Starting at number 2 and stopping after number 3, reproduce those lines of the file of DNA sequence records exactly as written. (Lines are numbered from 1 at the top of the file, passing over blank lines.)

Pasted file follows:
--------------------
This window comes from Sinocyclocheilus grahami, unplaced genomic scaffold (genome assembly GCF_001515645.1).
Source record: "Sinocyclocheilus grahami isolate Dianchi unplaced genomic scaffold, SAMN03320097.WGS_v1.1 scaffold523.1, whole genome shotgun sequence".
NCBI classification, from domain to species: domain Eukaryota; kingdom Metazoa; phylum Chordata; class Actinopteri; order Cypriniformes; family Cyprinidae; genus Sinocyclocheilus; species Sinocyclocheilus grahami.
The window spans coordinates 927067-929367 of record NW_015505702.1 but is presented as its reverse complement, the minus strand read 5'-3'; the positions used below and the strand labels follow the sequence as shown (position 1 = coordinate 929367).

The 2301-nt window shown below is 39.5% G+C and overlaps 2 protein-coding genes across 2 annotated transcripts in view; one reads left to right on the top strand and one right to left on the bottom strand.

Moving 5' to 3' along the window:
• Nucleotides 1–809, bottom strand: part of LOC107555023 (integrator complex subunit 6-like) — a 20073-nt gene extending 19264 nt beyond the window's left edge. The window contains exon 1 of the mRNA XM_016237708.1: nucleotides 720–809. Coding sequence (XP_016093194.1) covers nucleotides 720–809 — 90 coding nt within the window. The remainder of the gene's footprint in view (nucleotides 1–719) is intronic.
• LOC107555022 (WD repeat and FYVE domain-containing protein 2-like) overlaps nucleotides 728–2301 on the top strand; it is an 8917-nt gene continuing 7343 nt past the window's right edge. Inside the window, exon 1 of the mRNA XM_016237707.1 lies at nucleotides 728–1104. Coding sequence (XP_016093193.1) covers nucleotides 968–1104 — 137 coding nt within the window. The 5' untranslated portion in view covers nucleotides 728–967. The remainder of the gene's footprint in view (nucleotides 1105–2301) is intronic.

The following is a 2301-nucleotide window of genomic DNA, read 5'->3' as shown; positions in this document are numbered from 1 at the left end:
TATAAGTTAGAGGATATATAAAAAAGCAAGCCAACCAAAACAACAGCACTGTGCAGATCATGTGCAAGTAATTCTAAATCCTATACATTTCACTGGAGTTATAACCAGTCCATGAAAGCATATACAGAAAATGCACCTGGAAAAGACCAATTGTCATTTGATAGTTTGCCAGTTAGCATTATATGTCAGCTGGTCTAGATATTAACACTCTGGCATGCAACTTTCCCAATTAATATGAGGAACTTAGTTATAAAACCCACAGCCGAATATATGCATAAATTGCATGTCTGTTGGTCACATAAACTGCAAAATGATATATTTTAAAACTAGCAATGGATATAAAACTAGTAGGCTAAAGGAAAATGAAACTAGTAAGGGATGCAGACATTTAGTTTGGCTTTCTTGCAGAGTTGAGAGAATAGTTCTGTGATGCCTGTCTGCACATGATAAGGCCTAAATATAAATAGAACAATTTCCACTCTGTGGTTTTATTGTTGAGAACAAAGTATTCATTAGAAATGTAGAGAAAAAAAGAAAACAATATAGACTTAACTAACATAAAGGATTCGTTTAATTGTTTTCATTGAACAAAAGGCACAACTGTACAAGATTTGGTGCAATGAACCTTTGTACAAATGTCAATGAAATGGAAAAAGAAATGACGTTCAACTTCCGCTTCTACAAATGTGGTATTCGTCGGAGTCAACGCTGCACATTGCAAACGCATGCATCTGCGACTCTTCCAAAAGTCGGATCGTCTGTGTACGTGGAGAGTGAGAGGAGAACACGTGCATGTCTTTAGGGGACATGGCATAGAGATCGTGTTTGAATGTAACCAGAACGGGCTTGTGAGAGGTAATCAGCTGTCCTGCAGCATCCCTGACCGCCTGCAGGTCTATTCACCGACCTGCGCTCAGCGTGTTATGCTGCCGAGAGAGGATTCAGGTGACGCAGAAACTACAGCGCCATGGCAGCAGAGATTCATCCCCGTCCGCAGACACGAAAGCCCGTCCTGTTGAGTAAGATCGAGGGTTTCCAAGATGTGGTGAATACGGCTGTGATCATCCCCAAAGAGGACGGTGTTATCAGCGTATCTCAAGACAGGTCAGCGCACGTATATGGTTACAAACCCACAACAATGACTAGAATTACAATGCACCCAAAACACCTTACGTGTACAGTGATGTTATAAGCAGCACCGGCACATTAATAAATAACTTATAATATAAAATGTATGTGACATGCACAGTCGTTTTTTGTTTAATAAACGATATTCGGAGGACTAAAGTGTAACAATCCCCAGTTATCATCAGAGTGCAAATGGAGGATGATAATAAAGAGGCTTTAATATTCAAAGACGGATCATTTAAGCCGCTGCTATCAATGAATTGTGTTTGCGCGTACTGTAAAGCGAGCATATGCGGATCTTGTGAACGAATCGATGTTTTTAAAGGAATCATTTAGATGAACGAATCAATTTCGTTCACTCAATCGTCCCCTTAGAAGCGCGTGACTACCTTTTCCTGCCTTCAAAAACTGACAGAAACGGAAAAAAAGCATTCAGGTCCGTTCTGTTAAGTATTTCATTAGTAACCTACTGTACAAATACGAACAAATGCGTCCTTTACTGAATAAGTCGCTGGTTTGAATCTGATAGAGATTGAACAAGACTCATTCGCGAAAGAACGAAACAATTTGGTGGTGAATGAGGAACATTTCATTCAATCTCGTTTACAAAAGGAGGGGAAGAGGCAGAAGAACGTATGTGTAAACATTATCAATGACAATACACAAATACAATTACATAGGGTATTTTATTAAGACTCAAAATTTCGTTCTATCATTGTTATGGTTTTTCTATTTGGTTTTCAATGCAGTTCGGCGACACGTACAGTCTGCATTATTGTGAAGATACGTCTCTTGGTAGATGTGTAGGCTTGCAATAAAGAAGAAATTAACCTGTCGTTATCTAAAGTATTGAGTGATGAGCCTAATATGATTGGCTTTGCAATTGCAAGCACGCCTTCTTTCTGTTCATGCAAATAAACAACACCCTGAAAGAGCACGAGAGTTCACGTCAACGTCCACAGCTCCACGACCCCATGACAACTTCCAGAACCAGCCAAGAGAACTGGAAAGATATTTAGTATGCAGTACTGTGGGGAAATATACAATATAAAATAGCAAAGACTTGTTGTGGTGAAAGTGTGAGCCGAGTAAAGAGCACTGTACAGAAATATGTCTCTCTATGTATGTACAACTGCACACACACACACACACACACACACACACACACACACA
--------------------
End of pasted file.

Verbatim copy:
Source record: "Sinocyclocheilus grahami isolate Dianchi unplaced genomic scaffold, SAMN03320097.WGS_v1.1 scaffold523.1, whole genome shotgun sequence".
NCBI classification, from domain to species: domain Eukaryota; kingdom Metazoa; phylum Chordata; class Actinopteri; order Cypriniformes; family Cyprinidae; genus Sinocyclocheilus; species Sinocyclocheilus grahami.